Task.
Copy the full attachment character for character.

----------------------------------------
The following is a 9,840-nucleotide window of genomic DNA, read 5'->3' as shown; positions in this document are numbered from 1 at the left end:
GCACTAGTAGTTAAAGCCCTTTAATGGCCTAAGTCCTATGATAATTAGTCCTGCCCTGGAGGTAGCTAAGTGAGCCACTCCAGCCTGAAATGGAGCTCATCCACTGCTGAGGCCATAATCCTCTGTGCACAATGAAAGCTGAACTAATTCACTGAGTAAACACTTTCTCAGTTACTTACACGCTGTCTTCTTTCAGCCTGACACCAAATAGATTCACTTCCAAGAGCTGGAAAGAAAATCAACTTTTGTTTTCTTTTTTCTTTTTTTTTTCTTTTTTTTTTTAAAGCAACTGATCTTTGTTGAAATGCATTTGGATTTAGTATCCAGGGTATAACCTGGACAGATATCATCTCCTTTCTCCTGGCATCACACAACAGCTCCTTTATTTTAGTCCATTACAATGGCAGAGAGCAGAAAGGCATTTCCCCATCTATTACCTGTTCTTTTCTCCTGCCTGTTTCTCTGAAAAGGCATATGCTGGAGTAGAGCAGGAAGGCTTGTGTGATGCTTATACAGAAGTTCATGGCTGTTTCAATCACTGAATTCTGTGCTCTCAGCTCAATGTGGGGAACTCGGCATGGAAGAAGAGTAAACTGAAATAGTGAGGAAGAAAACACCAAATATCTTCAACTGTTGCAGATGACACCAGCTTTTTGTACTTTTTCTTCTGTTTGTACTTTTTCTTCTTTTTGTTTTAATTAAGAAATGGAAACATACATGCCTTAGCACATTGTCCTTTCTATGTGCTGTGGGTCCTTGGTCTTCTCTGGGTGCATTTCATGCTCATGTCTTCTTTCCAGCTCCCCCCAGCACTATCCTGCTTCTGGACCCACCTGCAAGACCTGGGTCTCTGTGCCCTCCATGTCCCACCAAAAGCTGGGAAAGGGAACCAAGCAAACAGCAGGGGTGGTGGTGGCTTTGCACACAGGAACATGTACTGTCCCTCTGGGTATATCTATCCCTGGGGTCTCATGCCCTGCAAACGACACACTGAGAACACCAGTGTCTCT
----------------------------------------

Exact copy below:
The following is a 9,840-nucleotide window of genomic DNA, read 5'->3' as shown; positions in this document are numbered from 1 at the left end:
GCACTAGTAGTTAAAGCCCTTTAATGGCCTAAGTCCTATGATAATTAGTCCTGCCCTGGAGGTAGCTAAGTGAGCCACTCCAGCCTGAAATGGAGCTCATCCACTGCTGAGGCCATAATCCTCTGTGCACAATGAAAGCTGAACTAATTCACTGAGTAAACACTTTCTCAGTTACTTACACGCTGTCTTCTTTCAGCCTGACACCAAATAGATTCACTTCCAAGAGCTGGAAAGAAAATCAACTTTTGTTTTCTTTTTTCTTTTTTTTTTCTTTTTTTTTTTAAAGCAACTGATCTTTGTTGAAATGCATTTGGATTTAGTATCCAGGGTATAACCTGGACAGATATCATCTCCTTTCTCCTGGCATCACACAACAGCTCCTTTATTTTAGTCCATTACAATGGCAGAGAGCAGAAAGGCATTTCCCCATCTATTACCTGTTCTTTTCTCCTGCCTGTTTCTCTGAAAAGGCATATGCTGGAGTAGAGCAGGAAGGCTTGTGTGATGCTTATACAGAAGTTCATGGCTGTTTCAATCACTGAATTCTGTGCTCTCAGCTCAATGTGGGGAACTCGGCATGGAAGAAGAGTAAACTGAAATAGTGAGGAAGAAAACACCAAATATCTTCAACTGTTGCAGATGACACCAGCTTTTTGTACTTTTTCTTCTGTTTGTACTTTTTCTTCTTTTTGTTTTAATTAAGAAATGGAAACATACATGCCTTAGCACATTGTCCTTTCTATGTGCTGTGGGTCCTTGGTCTTCTCTGGGTGCATTTCATGCTCATGTCTTCTTTCCAGCTCCCCCCAGCACTATCCTGCTTCTGGACCCACCTGCAAGACCTGGGTCTCTGTGCCCTCCATGTCCCACCAAAAGCTGGGAAAGGGAACCAAGCAAACAGCAGGGGTGGTGGTGGCTTTGCACACAGGAACATGTACTGTCCCTCTGGGTATATCTATCCCTGGGGTCTCATGCCCTGCAAACGACACACTGAGAACACCAGTGTCTCT